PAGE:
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Edmond-based church leader's book focuses on 'altar ego'

The importance of having integrity and defining one's identity through Christ are some of the topics discussed in “Altar Ego,” a new book by Craig Groeschel, senior pastor of, an Edmond-based megachurch with multiple satellite sites.
by Carla Hinton Published: April 6, 2013

The importance of having integrity and defining one's identity through Christ are some of the topics discussed in a new book by Craig Groeschel, senior pastor of an Edmond-based megachurch with multiple satellite sites.

Groeschel, 45, is founder of, which now includes numerous satellite campuses across Oklahoma and in other states. He recently talked with The Oklahoman about his book “Altar Ego: Becoming Who God Says You Are.”

The text of the interview has been edited for space purposes.

Q: What does it mean for someone to have an “altar ego”?

A: Obviously the word “alter” is spelled “a-l-t-a-r,” so what we're trying to do is recognize that our ego is our belief system about ourselves. So many of us have an inaccurate view of ourselves. What we're trying to do is lay down who we think are on the altar — to sacrifice who we think we are — to become what God says we are. I'm really trying to help people learn what their identity is in Christ, not their identity based on what other people say or how they feel but on who God says they are.

Q: What made you decided to write this book at this particular time?

A: You know, in so many ways this book is about my own internal struggles. Before I was a Christian, I really didn't like myself. I know so many people who just really struggle with low self-esteem, so rather than just make them feel better about themselves, I want to help them replace the lies they believe with the truth of God's word, so they can live a life that really matters and be fulfilled in all they do.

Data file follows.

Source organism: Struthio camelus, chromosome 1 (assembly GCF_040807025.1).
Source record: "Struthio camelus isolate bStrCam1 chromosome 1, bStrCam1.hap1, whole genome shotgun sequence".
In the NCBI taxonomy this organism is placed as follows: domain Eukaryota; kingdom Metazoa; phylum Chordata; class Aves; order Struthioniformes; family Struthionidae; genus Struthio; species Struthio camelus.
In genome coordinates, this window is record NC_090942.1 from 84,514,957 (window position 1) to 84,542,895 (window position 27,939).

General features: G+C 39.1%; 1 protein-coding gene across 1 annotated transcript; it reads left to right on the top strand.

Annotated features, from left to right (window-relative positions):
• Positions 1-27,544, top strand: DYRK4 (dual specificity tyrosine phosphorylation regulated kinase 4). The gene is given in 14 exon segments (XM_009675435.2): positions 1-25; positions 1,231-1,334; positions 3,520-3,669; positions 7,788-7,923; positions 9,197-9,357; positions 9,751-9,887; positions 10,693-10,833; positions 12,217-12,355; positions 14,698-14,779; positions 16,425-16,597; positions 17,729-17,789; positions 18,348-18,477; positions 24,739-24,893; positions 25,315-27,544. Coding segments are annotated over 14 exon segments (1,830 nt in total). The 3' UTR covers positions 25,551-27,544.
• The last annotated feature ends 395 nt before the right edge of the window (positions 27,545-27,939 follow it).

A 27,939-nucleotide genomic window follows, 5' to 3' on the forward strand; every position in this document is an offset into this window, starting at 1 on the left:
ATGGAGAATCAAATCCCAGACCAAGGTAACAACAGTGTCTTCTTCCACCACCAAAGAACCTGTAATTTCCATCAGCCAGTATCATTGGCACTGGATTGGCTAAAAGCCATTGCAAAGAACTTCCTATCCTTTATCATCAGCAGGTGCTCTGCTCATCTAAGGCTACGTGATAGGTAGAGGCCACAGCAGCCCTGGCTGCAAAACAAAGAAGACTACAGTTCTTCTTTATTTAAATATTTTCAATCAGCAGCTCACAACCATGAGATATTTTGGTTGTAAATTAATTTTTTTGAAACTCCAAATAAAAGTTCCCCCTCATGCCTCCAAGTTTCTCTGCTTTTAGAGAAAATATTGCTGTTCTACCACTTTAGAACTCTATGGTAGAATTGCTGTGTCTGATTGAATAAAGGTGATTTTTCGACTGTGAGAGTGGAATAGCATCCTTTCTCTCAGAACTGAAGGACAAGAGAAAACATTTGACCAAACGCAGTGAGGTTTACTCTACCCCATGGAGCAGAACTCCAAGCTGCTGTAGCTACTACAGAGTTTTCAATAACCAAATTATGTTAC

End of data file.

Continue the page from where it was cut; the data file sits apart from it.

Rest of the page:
Q: What are some of the labels you had to overcome years ago in order to have more of an “altar ego”?

A: A bunch of them. One, I was a party guy and wild, so to believe that God could use me to do something significant, that was a big step of faith. I had to unlearn and overcome what others thought of me. The first time someone called me pastor, I almost fell over and said I'm not worthy — don't call me that.

I talked to my pastor and he said something I love. He said one day you'll grow into that name. That meant a lot to me. Also in the book, I tell some funny stories about being a tightwad, just being scared to death of not having enough and not being generous at all. God empowered us as a church to give away as much as we can. That overflowed into my life personally to try to live well below our means to try and give sacrificially to make a difference in different places in the world.

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by Carla Hinton
Religion Editor
Carla Hinton, an Oklahoma City native, joined The Oklahoman in 1986 as a National Society of Newspaper Editors minority intern. She began reporting full-time for The Oklahoman two years later and has served as a beat writer covering a wide...
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